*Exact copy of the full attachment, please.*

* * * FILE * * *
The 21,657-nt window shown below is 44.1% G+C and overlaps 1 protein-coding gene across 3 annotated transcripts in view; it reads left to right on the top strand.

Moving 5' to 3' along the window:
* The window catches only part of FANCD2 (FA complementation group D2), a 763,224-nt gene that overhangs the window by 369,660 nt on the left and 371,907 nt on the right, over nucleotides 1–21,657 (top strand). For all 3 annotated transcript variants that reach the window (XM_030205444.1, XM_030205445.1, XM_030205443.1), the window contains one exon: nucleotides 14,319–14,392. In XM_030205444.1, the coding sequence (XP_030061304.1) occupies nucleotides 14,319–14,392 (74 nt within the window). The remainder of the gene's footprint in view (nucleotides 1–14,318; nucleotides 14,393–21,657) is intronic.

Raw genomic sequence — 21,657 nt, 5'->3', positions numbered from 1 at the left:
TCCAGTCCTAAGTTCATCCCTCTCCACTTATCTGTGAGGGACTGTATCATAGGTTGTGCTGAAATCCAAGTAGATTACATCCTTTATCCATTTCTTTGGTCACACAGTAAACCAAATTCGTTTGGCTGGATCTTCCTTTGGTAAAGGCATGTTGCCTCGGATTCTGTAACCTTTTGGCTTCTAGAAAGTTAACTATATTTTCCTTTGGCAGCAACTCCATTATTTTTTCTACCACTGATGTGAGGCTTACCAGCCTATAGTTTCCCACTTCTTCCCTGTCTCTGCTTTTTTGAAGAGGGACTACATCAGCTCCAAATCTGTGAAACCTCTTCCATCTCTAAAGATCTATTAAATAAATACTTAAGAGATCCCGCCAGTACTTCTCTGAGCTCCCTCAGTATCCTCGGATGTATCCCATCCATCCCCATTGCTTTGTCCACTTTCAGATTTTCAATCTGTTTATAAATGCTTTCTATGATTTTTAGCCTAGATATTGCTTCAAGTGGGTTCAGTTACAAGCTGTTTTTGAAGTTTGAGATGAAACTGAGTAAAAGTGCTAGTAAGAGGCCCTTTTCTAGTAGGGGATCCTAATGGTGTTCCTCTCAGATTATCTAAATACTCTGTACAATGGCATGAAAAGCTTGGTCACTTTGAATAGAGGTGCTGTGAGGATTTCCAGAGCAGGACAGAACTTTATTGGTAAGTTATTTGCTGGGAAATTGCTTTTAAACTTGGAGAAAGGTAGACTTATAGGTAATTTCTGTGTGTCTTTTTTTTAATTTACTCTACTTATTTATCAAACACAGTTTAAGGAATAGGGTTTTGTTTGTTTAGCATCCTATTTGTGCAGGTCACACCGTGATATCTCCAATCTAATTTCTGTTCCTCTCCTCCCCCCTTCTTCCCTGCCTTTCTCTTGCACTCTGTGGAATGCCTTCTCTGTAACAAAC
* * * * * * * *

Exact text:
The 21,657-nt window shown below is 44.1% G+C and overlaps 1 protein-coding gene across 3 annotated transcripts in view; it reads left to right on the top strand.

Moving 5' to 3' along the window:
* The window catches only part of FANCD2 (FA complementation group D2), a 763,224-nt gene that overhangs the window by 369,660 nt on the left and 371,907 nt on the right, over nucleotides 1–21,657 (top strand). For all 3 annotated transcript variants that reach the window (XM_030205444.1, XM_030205445.1, XM_030205443.1), the window contains one exon: nucleotides 14,319–14,392. In XM_030205444.1, the coding sequence (XP_030061304.1) occupies nucleotides 14,319–14,392 (74 nt within the window). The remainder of the gene's footprint in view (nucleotides 1–14,318; nucleotides 14,393–21,657) is intronic.

Raw genomic sequence — 21,657 nt, 5'->3', positions numbered from 1 at the left:
TCCAGTCCTAAGTTCATCCCTCTCCACTTATCTGTGAGGGACTGTATCATAGGTTGTGCTGAAATCCAAGTAGATTACATCCTTTATCCATTTCTTTGGTCACACAGTAAACCAAATTCGTTTGGCTGGATCTTCCTTTGGTAAAGGCATGTTGCCTCGGATTCTGTAACCTTTTGGCTTCTAGAAAGTTAACTATATTTTCCTTTGGCAGCAACTCCATTATTTTTTCTACCACTGATGTGAGGCTTACCAGCCTATAGTTTCCCACTTCTTCCCTGTCTCTGCTTTTTTGAAGAGGGACTACATCAGCTCCAAATCTGTGAAACCTCTTCCATCTCTAAAGATCTATTAAATAAATACTTAAGAGATCCCGCCAGTACTTCTCTGAGCTCCCTCAGTATCCTCGGATGTATCCCATCCATCCCCATTGCTTTGTCCACTTTCAGATTTTCAATCTGTTTATAAATGCTTTCTATGATTTTTAGCCTAGATATTGCTTCAAGTGGGTTCAGTTACAAGCTGTTTTTGAAGTTTGAGATGAAACTGAGTAAAAGTGCTAGTAAGAGGCCCTTTTCTAGTAGGGGATCCTAATGGTGTTCCTCTCAGATTATCTAAATACTCTGTACAATGGCATGAAAAGCTTGGTCACTTTGAATAGAGGTGCTGTGAGGATTTCCAGAGCAGGACAGAACTTTATTGGTAAGTTATTTGCTGGGAAATTGCTTTTAAACTTGGAGAAAGGTAGACTTATAGGTAATTTCTGTGTGTCTTTTTTTTAATTTACTCTACTTATTTATCAAACACAGTTTAAGGAATAGGGTTTTGTTTGTTTAGCATCCTATTTGTGCAGGTCACACCGTGATATCTCCAATCTAATTTCTGTTCCTCTCCTCCCCCCTTCTTCCCTGCCTTTCTCTTGCACTCTGTGGAATGCCTTCTCTGTAACAAAC